Restless chameleon Scott Foundas has always been willing to take risks. He built a career as a film critic only to leave the LA Weekly/Voice Media to work as a programmer for three years at the Film Society of Lincoln Center in New York, and then returned to film criticism
, first at The Village Voice in New York and then Variety.
After just two years on the job he leaves Variety chief critics Justin Chang and Peter Debruge right where they were before he arrived; at the top of their game. And he’s coming back to Los Angeles to work as an acquisitions and development executive for motion picture production chief Ted Hope and his boss, Roy Price, at Amazon Studios, which has been making strides in television (“Transparent”) and is now aggressively moving into the movie arena.
Indie film proselytizer Hope, who tends to want to share widely his views on just about anything, has been playing his cards close to the vest on the slate of movies he is assembling for another NY-LA transplant, indie distribution veteran Bob Berney, to release at Amazon. That’s the Amazon way.
But Foundas’s hire as acquisition executive tells us several things: they’re heading toward upscale, smart movies and trawling for emerging talent. Foundas has deep relationships with filmmakers and film festival programmers all over the world. Clearly, Amazon wants to forge a recognizable brand identity like Fox Searchlight or Sony Pictures Classics. When we see the films they produce and acquire, we will know what that brand is. So far they’re going forward on a still-under-wraps Jim Jarmusch project, Spike Lee’s next film “Chi-Raq,” Terry Gilliam’s long-gestating “The Man Who Killed Don Quixote,” and have partnered with Bleecker Street to acquire “Elvis & Nixon.”
Foundas spoke to me on the phone from the studio apartment in New York he is exiting for a bigger one in Santa Monica. Hope first floated the idea of moving to Amazon close to six months ago and continued those talks at Cannes in May: “I couldn’t think of a compelling reason not to try it,” said Foundas, who doesn’t think he would have been interested in a similar job at a traditional production or distribution company. “It was a combination of Amazon being a fascinating company and just getting into this side of the business, getting in with them on the ground floor as they make this bold leap. That was exciting, along with the fact that they’re in this space that companies like Netflix and HBO are operating in, with metrics beyond the weekend box office numbers; what they’ve done on the TV side and the movie projects they announced before I arrived; and major people in this business are interested in working them.”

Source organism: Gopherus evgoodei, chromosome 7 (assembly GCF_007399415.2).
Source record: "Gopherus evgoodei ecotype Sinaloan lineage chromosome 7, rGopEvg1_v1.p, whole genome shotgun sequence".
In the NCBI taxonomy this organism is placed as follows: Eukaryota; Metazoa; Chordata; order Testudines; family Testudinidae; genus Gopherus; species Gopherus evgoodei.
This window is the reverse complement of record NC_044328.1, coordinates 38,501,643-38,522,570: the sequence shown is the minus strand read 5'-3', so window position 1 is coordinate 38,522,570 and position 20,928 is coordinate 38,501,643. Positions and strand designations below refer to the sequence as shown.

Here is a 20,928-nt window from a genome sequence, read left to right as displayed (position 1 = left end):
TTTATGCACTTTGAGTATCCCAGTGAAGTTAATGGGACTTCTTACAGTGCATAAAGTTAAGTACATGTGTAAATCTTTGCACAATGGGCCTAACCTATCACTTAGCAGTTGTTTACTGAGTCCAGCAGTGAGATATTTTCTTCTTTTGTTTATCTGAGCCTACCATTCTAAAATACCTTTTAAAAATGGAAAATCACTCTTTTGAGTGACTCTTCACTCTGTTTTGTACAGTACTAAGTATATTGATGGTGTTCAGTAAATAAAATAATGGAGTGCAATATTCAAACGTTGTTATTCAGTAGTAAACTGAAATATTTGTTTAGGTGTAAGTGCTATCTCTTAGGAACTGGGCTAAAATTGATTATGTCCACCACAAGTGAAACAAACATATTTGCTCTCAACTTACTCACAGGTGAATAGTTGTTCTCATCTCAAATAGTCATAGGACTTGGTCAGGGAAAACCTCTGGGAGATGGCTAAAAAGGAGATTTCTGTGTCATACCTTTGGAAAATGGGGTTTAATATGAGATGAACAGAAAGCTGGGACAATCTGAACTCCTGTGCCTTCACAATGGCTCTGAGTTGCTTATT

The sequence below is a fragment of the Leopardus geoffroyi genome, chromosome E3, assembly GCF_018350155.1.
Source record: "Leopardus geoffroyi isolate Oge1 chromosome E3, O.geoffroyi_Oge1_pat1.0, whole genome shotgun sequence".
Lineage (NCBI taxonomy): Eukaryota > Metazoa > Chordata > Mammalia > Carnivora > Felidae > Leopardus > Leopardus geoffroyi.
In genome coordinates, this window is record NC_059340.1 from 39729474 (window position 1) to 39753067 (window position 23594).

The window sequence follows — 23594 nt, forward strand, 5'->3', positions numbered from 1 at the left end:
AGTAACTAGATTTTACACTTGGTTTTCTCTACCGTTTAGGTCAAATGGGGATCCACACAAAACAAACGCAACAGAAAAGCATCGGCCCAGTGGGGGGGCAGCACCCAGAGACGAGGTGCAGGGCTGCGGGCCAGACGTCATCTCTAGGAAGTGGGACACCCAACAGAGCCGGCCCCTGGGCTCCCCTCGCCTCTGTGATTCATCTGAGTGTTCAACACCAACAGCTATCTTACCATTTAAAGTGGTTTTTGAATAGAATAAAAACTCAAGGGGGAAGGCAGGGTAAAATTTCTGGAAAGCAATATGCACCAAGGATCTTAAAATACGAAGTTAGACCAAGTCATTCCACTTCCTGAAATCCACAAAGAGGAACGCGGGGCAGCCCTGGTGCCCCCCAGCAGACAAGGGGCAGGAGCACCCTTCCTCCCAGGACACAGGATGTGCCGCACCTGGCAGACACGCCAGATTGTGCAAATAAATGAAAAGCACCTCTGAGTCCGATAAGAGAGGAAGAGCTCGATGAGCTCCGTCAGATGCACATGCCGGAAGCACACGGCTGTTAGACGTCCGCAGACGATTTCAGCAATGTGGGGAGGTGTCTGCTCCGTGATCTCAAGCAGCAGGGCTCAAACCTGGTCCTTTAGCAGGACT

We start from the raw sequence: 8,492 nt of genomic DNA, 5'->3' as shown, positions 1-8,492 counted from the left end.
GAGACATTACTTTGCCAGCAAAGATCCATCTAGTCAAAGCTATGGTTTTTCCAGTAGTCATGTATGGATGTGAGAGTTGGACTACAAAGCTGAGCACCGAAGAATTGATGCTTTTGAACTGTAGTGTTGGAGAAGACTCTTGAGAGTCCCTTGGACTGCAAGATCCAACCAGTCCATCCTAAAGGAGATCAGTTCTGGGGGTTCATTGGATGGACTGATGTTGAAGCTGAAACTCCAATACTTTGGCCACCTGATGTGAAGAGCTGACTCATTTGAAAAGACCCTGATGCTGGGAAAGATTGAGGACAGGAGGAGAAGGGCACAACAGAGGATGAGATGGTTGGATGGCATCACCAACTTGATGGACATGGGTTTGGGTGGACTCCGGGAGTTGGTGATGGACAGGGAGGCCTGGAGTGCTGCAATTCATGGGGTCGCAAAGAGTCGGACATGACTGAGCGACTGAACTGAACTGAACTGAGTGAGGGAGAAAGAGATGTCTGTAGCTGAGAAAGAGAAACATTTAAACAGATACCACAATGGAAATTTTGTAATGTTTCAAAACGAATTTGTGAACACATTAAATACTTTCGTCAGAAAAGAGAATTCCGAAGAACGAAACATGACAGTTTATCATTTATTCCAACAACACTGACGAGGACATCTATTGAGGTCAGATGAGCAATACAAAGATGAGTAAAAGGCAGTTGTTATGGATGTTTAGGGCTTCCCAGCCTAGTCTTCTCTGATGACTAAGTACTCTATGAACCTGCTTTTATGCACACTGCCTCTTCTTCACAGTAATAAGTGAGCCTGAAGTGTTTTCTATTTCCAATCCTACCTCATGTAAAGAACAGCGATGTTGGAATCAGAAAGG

He also liked Amazon CEO Jeff Bezos’s guiding philosophy: “They’re interested in taking chances on things, and they’re obsessed with giving customers the best experience possible.”
Foundas, who studied film production at USC, has always championed a range of filmmakers, from emerging artists vying for the “Someone to Watch” award at the Indie Spirits, to studio directors James Cameron, George Miller, Ridley Scott, and Michael Haneke. “You let your taste guide you to certain preceptors, that tells you what your brand is, as opposed to looking for ‘X,'” said Foundas. “What do Terry Gilliam, Jim Jarmusch and Spike Lee have in common except that they are great filmmakers? I wouldn’t put it in a box or stick a label on it.”
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While the first time Foundas fled journalism for another side of the film industry it was because “it felt like the walls were caving, it was a low period for the state of journalism as they were downsizing film critics,” that is not the case today. “The LA Weekly and Voice are still there, the newspaper business is still around if greatly diminished,” he said. “Since I went to Variety all we’ve done is grow the film review section. But this seems like too good an opportunity to not try. I am a risk taker, I couldn’t say no.”
Foundas will take his first crack at the new acquisition landscape at Telluride over the Labor Day weekend.